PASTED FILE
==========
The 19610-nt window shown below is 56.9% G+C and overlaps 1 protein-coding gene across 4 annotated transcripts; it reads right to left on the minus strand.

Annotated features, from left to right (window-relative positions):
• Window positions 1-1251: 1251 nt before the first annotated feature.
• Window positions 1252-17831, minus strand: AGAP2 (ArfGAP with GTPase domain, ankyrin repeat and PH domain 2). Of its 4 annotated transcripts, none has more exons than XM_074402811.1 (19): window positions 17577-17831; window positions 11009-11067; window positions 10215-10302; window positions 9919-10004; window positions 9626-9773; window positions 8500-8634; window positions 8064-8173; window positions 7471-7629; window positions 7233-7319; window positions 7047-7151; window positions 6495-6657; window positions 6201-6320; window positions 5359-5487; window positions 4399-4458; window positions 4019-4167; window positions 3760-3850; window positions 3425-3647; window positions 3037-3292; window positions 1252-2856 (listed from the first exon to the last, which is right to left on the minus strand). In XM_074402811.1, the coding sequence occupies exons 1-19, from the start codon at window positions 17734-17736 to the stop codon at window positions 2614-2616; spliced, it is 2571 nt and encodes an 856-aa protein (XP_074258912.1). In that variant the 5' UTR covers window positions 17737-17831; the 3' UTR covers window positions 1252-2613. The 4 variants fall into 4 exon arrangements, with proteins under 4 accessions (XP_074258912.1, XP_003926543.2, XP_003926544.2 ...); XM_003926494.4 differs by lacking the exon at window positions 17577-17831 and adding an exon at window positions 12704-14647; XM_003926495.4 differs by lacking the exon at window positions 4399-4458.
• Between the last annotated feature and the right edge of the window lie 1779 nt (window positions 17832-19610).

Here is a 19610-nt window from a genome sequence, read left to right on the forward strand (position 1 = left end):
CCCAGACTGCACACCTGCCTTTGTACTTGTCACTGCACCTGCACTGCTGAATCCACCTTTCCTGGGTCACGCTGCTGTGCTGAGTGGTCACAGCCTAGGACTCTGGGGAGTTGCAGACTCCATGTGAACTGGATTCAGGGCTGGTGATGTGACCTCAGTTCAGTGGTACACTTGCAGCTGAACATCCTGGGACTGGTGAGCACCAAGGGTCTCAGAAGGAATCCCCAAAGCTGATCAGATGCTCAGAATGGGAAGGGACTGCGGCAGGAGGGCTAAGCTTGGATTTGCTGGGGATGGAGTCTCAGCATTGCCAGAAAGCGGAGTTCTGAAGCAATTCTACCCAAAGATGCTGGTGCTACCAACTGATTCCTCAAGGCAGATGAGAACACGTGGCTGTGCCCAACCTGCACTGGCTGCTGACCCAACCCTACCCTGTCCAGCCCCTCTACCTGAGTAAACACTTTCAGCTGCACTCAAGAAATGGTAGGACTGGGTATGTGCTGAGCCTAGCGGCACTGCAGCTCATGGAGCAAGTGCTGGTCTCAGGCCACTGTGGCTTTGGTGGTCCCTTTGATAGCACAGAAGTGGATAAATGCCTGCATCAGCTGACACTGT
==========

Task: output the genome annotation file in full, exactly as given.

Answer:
The 19610-nt window shown below is 56.9% G+C and overlaps 1 protein-coding gene across 4 annotated transcripts; it reads right to left on the minus strand.

Annotated features, from left to right (window-relative positions):
• Window positions 1-1251: 1251 nt before the first annotated feature.
• Window positions 1252-17831, minus strand: AGAP2 (ArfGAP with GTPase domain, ankyrin repeat and PH domain 2). Of its 4 annotated transcripts, none has more exons than XM_074402811.1 (19): window positions 17577-17831; window positions 11009-11067; window positions 10215-10302; window positions 9919-10004; window positions 9626-9773; window positions 8500-8634; window positions 8064-8173; window positions 7471-7629; window positions 7233-7319; window positions 7047-7151; window positions 6495-6657; window positions 6201-6320; window positions 5359-5487; window positions 4399-4458; window positions 4019-4167; window positions 3760-3850; window positions 3425-3647; window positions 3037-3292; window positions 1252-2856 (listed from the first exon to the last, which is right to left on the minus strand). In XM_074402811.1, the coding sequence occupies exons 1-19, from the start codon at window positions 17734-17736 to the stop codon at window positions 2614-2616; spliced, it is 2571 nt and encodes an 856-aa protein (XP_074258912.1). In that variant the 5' UTR covers window positions 17737-17831; the 3' UTR covers window positions 1252-2613. The 4 variants fall into 4 exon arrangements, with proteins under 4 accessions (XP_074258912.1, XP_003926543.2, XP_003926544.2 ...); XM_003926494.4 differs by lacking the exon at window positions 17577-17831 and adding an exon at window positions 12704-14647; XM_003926495.4 differs by lacking the exon at window positions 4399-4458.
• Between the last annotated feature and the right edge of the window lie 1779 nt (window positions 17832-19610).

Here is a 19610-nt window from a genome sequence, read left to right on the forward strand (position 1 = left end):
CCCAGACTGCACACCTGCCTTTGTACTTGTCACTGCACCTGCACTGCTGAATCCACCTTTCCTGGGTCACGCTGCTGTGCTGAGTGGTCACAGCCTAGGACTCTGGGGAGTTGCAGACTCCATGTGAACTGGATTCAGGGCTGGTGATGTGACCTCAGTTCAGTGGTACACTTGCAGCTGAACATCCTGGGACTGGTGAGCACCAAGGGTCTCAGAAGGAATCCCCAAAGCTGATCAGATGCTCAGAATGGGAAGGGACTGCGGCAGGAGGGCTAAGCTTGGATTTGCTGGGGATGGAGTCTCAGCATTGCCAGAAAGCGGAGTTCTGAAGCAATTCTACCCAAAGATGCTGGTGCTACCAACTGATTCCTCAAGGCAGATGAGAACACGTGGCTGTGCCCAACCTGCACTGGCTGCTGACCCAACCCTACCCTGTCCAGCCCCTCTACCTGAGTAAACACTTTCAGCTGCACTCAAGAAATGGTAGGACTGGGTATGTGCTGAGCCTAGCGGCACTGCAGCTCATGGAGCAAGTGCTGGTCTCAGGCCACTGTGGCTTTGGTGGTCCCTTTGATAGCACAGAAGTGGATAAATGCCTGCATCAGCTGACACTGT